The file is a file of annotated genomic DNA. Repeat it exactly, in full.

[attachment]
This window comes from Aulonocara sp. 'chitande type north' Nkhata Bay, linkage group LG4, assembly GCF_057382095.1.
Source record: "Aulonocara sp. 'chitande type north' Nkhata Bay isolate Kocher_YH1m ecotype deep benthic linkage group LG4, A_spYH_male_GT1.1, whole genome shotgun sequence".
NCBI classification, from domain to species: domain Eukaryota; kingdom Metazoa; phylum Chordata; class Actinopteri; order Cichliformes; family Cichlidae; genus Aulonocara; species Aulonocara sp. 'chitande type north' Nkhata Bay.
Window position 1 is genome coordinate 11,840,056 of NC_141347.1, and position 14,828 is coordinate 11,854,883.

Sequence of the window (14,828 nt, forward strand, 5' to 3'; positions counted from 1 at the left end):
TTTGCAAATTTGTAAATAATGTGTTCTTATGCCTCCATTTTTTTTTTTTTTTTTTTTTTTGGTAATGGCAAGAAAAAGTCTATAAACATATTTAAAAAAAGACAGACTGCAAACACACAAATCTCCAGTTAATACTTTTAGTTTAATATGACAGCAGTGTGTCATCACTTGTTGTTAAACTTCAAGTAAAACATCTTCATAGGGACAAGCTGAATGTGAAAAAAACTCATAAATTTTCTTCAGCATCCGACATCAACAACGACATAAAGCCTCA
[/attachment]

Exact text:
This window comes from Aulonocara sp. 'chitande type north' Nkhata Bay, linkage group LG4, assembly GCF_057382095.1.
Source record: "Aulonocara sp. 'chitande type north' Nkhata Bay isolate Kocher_YH1m ecotype deep benthic linkage group LG4, A_spYH_male_GT1.1, whole genome shotgun sequence".
NCBI classification, from domain to species: domain Eukaryota; kingdom Metazoa; phylum Chordata; class Actinopteri; order Cichliformes; family Cichlidae; genus Aulonocara; species Aulonocara sp. 'chitande type north' Nkhata Bay.
Window position 1 is genome coordinate 11,840,056 of NC_141347.1, and position 14,828 is coordinate 11,854,883.

Sequence of the window (14,828 nt, forward strand, 5' to 3'; positions counted from 1 at the left end):
TTTGCAAATTTGTAAATAATGTGTTCTTATGCCTCCATTTTTTTTTTTTTTTTTTTTTTTGGTAATGGCAAGAAAAAGTCTATAAACATATTTAAAAAAAGACAGACTGCAAACACACAAATCTCCAGTTAATACTTTTAGTTTAATATGACAGCAGTGTGTCATCACTTGTTGTTAAACTTCAAGTAAAACATCTTCATAGGGACAAGCTGAATGTGAAAAAAACTCATAAATTTTCTTCAGCATCCGACATCAACAACGACATAAAGCCTCA